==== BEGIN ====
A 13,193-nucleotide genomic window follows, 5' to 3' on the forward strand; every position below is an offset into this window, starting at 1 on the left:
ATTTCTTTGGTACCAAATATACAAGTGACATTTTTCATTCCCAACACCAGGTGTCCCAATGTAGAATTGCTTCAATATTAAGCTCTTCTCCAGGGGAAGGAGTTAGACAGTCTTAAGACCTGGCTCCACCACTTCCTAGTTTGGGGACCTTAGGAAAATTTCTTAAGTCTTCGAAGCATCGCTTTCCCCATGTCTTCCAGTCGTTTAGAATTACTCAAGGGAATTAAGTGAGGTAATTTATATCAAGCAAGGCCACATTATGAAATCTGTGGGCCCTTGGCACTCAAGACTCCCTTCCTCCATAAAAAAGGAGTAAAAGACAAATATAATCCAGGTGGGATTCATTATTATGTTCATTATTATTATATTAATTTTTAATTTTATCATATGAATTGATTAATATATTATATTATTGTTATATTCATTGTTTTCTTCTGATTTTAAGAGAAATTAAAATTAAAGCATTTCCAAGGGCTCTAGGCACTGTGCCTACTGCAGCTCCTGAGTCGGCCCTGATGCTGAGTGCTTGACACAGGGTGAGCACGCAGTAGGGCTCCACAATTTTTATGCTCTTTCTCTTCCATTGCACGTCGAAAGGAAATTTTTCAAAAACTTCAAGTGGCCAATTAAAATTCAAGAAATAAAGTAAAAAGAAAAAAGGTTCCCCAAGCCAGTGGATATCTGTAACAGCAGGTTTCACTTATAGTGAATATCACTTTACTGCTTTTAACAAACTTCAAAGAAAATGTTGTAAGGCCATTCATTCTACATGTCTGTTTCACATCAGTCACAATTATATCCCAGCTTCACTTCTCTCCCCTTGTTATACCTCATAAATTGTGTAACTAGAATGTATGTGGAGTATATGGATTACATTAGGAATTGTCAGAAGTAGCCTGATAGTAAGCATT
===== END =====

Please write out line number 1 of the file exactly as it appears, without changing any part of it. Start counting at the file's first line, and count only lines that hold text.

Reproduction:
A 13,193-nucleotide genomic window follows, 5' to 3' on the forward strand; every position below is an offset into this window, starting at 1 on the left: